The history of life stretches back untold eons. Today, there is a staggering array of organisms on Earth, with more species being discovered every year.
The complexity of life, from the smallest microorganisms to the largest trees and animals, is astonishing. The most widespread family of organisms is the microbes.
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Major types of microbes
There are several types of microbes, which include bacteria, archaea, protozoa, fungi, algae, lichens, slime molds, viruses, and prions. Most of these organisms can survive outside of a host in the air or soil, with the exception of viruses, which can only survive for a brief time outside their host cells.
Bacteria are unicellular organisms with a much simpler cell structure than other organisms. A key difference between bacteria and other biological organisms is that they have no membrane-bound organelles and a lack of nucleus.
The genetic material of bacteria is contained in a single loop of deoxyribonucleic acid (DNA). Notably, some bacteria have an extra circle of genetic material known as the plasmid. The plasmid is important for the bacteria that contain it, as it contains genes that confer an advantage, such as antibiotic resistance, over other species.
Bacteria are classified into five types depending on their shape. These include bacilli (rod), cocci (spherical), vibrios (comma), spirilla (spiral), and spirochaetes (corkscrew.) Bacteria can exist as single cells, paired, in chains, or in clusters.
Bacteria can be found in every habitat on Earth, from soil and the ocean to arctic snow. Bacteria also live inside the body, where they provide an essential function, as is evident by the gastrointestinal microflora.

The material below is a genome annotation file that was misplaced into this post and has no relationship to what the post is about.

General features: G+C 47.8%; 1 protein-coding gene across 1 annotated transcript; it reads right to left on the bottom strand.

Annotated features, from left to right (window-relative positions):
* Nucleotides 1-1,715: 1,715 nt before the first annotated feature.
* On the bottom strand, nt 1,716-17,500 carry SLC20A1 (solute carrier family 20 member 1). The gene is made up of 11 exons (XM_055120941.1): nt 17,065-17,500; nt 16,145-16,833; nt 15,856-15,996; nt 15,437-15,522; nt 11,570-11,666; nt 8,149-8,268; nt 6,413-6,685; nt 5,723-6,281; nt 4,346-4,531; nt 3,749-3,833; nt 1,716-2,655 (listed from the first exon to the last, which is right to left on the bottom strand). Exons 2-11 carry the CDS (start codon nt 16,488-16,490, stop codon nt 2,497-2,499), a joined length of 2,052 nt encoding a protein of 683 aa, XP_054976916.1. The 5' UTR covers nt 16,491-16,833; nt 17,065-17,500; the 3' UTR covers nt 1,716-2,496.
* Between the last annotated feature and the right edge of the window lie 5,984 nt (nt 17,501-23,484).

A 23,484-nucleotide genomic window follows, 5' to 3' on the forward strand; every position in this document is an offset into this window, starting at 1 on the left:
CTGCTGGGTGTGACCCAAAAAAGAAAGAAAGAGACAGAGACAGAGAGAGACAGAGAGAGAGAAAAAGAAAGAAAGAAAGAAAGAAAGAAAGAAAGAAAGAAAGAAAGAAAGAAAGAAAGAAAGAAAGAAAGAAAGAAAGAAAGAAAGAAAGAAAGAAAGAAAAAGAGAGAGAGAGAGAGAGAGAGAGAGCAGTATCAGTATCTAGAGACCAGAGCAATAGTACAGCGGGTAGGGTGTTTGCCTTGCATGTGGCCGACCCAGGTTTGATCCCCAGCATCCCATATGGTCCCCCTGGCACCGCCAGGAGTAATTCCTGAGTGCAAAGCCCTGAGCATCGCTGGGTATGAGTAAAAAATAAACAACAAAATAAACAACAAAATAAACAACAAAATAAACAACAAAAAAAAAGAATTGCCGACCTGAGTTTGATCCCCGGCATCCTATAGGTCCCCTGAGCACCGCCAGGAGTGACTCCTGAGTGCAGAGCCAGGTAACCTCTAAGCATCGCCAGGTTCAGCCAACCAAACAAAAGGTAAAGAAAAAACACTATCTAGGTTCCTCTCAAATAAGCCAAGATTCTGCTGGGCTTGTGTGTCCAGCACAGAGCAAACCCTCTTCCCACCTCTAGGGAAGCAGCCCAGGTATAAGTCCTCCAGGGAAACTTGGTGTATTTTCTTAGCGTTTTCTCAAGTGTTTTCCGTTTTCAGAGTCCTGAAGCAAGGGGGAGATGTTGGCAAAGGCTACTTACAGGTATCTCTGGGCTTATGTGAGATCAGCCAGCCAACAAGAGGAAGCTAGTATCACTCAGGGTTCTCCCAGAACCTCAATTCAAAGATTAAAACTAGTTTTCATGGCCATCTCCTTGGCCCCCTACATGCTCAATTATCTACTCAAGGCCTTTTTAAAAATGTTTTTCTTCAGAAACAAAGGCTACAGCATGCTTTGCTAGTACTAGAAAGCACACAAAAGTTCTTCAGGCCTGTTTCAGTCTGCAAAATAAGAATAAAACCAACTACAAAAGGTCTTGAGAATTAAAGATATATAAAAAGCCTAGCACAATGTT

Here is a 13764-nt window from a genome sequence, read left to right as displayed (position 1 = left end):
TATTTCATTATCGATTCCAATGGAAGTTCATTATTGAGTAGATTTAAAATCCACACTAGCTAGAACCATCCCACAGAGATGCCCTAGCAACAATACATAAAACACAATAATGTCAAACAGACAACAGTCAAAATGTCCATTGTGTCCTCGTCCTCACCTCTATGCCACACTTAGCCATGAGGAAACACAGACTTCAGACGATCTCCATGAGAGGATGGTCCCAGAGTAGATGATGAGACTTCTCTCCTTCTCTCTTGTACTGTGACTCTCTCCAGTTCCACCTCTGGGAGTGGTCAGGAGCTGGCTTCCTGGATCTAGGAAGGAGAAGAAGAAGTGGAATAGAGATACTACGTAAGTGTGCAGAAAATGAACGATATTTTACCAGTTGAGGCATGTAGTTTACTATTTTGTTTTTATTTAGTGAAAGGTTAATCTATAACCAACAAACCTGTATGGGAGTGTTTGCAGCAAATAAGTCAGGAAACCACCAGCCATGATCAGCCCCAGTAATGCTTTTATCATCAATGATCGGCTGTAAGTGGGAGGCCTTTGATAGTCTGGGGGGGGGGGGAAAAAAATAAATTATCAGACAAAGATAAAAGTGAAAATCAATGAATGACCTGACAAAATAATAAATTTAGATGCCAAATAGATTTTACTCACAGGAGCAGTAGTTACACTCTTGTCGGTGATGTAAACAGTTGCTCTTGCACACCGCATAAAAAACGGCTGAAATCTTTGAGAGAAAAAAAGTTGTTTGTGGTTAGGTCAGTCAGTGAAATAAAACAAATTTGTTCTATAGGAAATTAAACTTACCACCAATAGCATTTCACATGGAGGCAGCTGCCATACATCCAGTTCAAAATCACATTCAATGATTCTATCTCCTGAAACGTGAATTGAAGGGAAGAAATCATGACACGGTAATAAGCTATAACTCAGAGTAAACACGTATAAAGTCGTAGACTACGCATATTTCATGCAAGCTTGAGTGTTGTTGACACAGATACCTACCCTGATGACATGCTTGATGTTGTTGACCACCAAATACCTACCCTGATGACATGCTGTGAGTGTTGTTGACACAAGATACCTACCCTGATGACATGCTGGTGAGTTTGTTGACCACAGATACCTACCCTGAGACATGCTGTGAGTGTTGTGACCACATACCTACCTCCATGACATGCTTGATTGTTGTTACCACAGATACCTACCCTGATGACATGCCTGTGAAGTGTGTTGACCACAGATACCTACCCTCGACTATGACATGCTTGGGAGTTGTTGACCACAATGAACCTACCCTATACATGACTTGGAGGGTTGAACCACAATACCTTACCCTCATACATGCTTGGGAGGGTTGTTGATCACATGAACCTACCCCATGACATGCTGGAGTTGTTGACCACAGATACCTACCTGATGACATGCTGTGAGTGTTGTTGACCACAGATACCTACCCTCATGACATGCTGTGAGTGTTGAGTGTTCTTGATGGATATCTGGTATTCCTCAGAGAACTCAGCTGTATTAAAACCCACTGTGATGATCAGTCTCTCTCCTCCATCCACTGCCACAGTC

Bacteria also play an important role in several critical environmental processes such as the nitrogen cycle. Whereas some bacteria are involved in food production processes, others are pathogenic and have caused epidemics and pandemics over the course of human history.
Archaea are single-celled organisms that form the third domain of life. While these organisms are evolutionarily distinct from bacteria, they share several similarities to bacteria.
There are some key biological differences between archaea and bacteria. These include a lack of peptidoglycan in the cell wall, as well as the presence of phytanyl instead of fatty acids on the cell membrane.
The cell membrane of bacteria is always a lipid bilayer, whereas in archaea it can sometimes be a monolayer. Archaea also contain distinctive translation ribonucleic acids (tRNAs) and ribosomal RNAs (rRNAs).
Archaea are obligate anaerobes that live in low-oxygen environments such as water or soil. Some examples of archaea include Aeropyrum pernix, Ignisphaera aggregans, and Metallosphaera sedula.
Archaea can survive in some of the most inhospitable environments on Earth including salt deposits, deep-sea thermal vents, and hot springs. These are known as extremophiles.
Protozoa are single-cell eukaryotic organisms that belong to the Kingdom Protista. These organisms are often considered to be more complex than bacteria and archaea.
The reproduction of protozoa is asexual and achieved by budding, fission, or schizogony; however, some protozoa are capable of sexual reproduction. A key difference between protozoa and bacteria/archaea is the presence of a nucleus.
Protozoa are motile and capable of moving by cilia, flagella, or amoeboid movement. Amoeboid movement is achieved through the use of pseudopodia, which are temporary protrusions of the cell.
Protozoa can reside in a wide range of moist habitats such as soil, marine environments, and freshwater. Some examples of protozoan species include Amoeba and Paramecium.
Although very few protozoa cause disease, some are known to be parasitic in nature. Parasitic disease-causing protozoa include Plasmodium, which is the organism that causes malaria.
The group of eukaryotic organisms known as fungi includes mushrooms, yeast, and molds. These organisms can be either unicellular or multicellular and can range from micro- to macroscopic in size.
Fungi do not contain chlorophyll and must instead absorb nutrients from their surrounding environment. Of the fungi that are classified as microorganisms, yeasts are unicellular, whereas molds are multicellular and produce microscopic filamentous structures.